Story by Mary Olivia Kram
Ben Bass has been a professional actor for the past decade and, over that time, has become accustomed to hearing the same backhanded compliment.
“We see that you’re very talented, but we just don’t know what to do with you,” Bass said, echoing a line uttered by many casting directors after an audition. “I have somehow both too vague and too specific of a look for anyone to be willing to take a chance on me.”
These kinds of experiences can wear on a person, but in an effort to create a more affirming experience for actors, Bass, who uses they and them pronouns, launched Broken Mirror Studio in October. Broken Mirror Studio is a trauma-informed and community-based acting lab that attempts to counter much of the toxicity actors face in their careers, Bass said.
“The reason that I wanted to do it is because the whole root system of Broken Mirror is somewhat in retaliation to the acting industry,” they said.
Broken Mirror Studio operates out of the artist collective The Whole Shebang in South Philadelphia, but the launch has been almost two years in the making, Bass said.
“I wanted a space where artists could just be artists and not worry about the industry at all,” Bass said. “A space where people are just honing, developing their skills, finding love for themselves and building a community that doesn’t have anything to do with, ‘This is how you book the audition.”
Broken Mirror calls itself a trauma-informed studio. Bass is aware that much of the trauma artists carry with them has to do with the previous training they’ve been exposed to.
“We work under the assumption that everyone has some familiarity with trauma,” Bass said. “It’s very important to our studio that all of our participants have strong understandings of their own personal boundaries and that we equip them with the tools to be able to feel safe enough to speak up for those boundaries and are willing to potentially step into discomfort”.
Bass defines Broken Mirror Studio as a “brave space”—as opposed to a “safe space.” To Bass, offering safety and security is important, but calling Broken Mirror a “brave space” allows artists to acknowledge their past trauma while still feeling safe.
“No one can actually guarantee complete safety at all for a million reasons,” they said. “A brave space is a willingness to consider discomfort and check in on your boundaries.”
Bass hopes Broken Mirror will break free of traditional acting methods that are often harmful to artists themselves.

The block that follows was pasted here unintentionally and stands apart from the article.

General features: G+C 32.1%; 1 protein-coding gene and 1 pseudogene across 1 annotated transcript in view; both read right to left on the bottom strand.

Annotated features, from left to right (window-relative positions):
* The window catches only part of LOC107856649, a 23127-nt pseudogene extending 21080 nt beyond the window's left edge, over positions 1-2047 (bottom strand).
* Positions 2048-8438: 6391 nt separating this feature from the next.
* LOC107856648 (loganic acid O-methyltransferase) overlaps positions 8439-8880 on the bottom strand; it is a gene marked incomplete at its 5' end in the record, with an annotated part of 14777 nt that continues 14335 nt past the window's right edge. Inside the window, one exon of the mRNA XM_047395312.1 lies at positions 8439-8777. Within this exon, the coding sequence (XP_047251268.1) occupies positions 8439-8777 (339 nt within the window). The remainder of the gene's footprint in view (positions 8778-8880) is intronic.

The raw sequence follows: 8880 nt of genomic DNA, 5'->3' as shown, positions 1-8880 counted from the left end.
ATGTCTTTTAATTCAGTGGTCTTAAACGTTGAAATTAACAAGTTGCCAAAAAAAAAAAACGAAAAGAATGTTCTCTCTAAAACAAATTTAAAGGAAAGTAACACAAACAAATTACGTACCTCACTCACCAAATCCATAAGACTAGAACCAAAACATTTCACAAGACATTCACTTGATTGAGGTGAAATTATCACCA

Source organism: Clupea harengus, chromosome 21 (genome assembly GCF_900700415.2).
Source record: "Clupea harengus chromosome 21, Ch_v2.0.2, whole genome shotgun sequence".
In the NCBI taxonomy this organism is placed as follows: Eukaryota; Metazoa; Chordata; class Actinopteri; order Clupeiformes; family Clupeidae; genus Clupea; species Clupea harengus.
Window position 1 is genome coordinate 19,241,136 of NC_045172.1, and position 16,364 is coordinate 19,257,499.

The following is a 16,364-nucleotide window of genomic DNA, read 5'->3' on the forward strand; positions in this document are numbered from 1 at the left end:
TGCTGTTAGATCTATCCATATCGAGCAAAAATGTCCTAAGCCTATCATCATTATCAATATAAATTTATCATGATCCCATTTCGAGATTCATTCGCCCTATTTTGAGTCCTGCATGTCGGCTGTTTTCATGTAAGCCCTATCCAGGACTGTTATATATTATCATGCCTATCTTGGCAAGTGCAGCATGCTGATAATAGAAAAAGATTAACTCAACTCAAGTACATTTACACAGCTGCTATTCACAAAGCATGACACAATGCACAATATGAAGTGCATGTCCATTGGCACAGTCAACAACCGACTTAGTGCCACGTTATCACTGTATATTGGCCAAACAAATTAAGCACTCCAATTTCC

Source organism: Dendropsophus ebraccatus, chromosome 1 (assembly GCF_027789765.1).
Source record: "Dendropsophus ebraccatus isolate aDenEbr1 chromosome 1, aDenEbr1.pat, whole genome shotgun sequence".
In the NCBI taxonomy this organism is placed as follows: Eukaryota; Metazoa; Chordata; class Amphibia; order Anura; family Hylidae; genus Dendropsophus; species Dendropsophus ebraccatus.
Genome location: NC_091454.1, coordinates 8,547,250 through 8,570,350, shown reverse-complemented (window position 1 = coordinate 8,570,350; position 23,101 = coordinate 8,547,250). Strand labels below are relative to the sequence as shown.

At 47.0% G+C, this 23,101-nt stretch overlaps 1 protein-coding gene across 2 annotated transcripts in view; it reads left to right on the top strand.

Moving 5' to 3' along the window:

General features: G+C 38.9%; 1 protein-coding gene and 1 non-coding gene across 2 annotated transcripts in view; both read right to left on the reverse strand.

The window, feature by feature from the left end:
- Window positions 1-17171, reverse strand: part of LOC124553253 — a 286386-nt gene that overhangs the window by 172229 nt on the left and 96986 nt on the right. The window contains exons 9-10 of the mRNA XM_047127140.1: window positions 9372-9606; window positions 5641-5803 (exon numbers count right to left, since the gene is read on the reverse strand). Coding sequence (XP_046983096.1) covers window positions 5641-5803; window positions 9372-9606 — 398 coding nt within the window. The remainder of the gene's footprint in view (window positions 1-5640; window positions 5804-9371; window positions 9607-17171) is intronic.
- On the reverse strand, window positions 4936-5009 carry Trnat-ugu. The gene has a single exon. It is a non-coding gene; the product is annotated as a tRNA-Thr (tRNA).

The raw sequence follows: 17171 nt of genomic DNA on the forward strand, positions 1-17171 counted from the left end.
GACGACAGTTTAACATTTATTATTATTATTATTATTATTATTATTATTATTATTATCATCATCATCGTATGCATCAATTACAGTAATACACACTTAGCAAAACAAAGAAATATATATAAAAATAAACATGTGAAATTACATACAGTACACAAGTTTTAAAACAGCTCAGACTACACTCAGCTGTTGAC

“I was thinking about this the other day, about the merit of the ‘breaking you down system’,” Bass said. “A lot of the ‘break you down to build you up’ model is to bring you to some sort of idea of neutral. So then from previous ideas of what a successful actor should resemble, they can mold you into something that potentially you are not even right.”
Philadelphia actor and director, CJ Higgins, echoed Bass’ complaints with traditional training methods.
“Many of the more prolific acting schools and methods rely on ‘affective memory,’ where it’s encouraged to place yourself mentally in a similar situation to your character and then put those feelings into your performance of the character,” Higgins said. “For those of us who have experienced trauma, this can often be a horrendous idea. Your mental and physical well-being are negatively impacted by constantly tricking yourself into thinking you are in the same unsafe situation you were in before.”
Tay Sconiers, who is an actor, costume designer and teaching artist, took Bass’ course hoping to immerse herself in a new type of training.
“I was searching for a judgment free theatre space to feel connected at the end of the day— connected with myself, my body, my craft, my mind and to feel a strong connection with other artists as well without fear,” Sconiers said.
So far, Sconiers has appreciated what she’s learned at Broken Mirror.
“I just love how thoughtful all of this is,” she said. “I think it will add specificity and also encourage artists to voice their boundaries and discomfort which definitely needs to be encouraged in a rehearsal space.”